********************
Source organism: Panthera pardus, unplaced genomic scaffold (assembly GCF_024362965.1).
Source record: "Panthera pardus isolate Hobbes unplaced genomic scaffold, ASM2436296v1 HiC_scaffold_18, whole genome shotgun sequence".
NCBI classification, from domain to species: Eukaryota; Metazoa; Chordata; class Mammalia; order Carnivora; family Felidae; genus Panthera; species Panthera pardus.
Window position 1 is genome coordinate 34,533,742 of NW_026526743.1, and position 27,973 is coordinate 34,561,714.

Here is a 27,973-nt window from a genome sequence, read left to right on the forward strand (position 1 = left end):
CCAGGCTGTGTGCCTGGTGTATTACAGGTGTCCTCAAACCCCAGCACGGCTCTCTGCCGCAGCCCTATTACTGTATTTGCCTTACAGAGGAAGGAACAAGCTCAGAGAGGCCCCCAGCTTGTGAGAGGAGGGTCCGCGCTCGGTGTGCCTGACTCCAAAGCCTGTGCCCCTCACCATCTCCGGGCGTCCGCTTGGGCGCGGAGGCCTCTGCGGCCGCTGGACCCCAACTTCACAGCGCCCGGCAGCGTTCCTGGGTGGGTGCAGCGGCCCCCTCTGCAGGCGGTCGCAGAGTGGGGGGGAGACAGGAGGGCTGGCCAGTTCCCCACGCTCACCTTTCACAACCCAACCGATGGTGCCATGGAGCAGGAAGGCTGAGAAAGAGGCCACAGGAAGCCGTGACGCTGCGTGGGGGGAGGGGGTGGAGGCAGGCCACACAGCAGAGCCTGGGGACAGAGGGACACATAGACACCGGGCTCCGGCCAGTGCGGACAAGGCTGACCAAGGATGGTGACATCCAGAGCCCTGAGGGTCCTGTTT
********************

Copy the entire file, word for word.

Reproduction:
Source organism: Panthera pardus, unplaced genomic scaffold (assembly GCF_024362965.1).
Source record: "Panthera pardus isolate Hobbes unplaced genomic scaffold, ASM2436296v1 HiC_scaffold_18, whole genome shotgun sequence".
NCBI classification, from domain to species: Eukaryota; Metazoa; Chordata; class Mammalia; order Carnivora; family Felidae; genus Panthera; species Panthera pardus.
Window position 1 is genome coordinate 34,533,742 of NW_026526743.1, and position 27,973 is coordinate 34,561,714.

Here is a 27,973-nt window from a genome sequence, read left to right on the forward strand (position 1 = left end):
CCAGGCTGTGTGCCTGGTGTATTACAGGTGTCCTCAAACCCCAGCACGGCTCTCTGCCGCAGCCCTATTACTGTATTTGCCTTACAGAGGAAGGAACAAGCTCAGAGAGGCCCCCAGCTTGTGAGAGGAGGGTCCGCGCTCGGTGTGCCTGACTCCAAAGCCTGTGCCCCTCACCATCTCCGGGCGTCCGCTTGGGCGCGGAGGCCTCTGCGGCCGCTGGACCCCAACTTCACAGCGCCCGGCAGCGTTCCTGGGTGGGTGCAGCGGCCCCCTCTGCAGGCGGTCGCAGAGTGGGGGGGAGACAGGAGGGCTGGCCAGTTCCCCACGCTCACCTTTCACAACCCAACCGATGGTGCCATGGAGCAGGAAGGCTGAGAAAGAGGCCACAGGAAGCCGTGACGCTGCGTGGGGGGAGGGGGTGGAGGCAGGCCACACAGCAGAGCCTGGGGACAGAGGGACACATAGACACCGGGCTCCGGCCAGTGCGGACAAGGCTGACCAAGGATGGTGACATCCAGAGCCCTGAGGGTCCTGTTT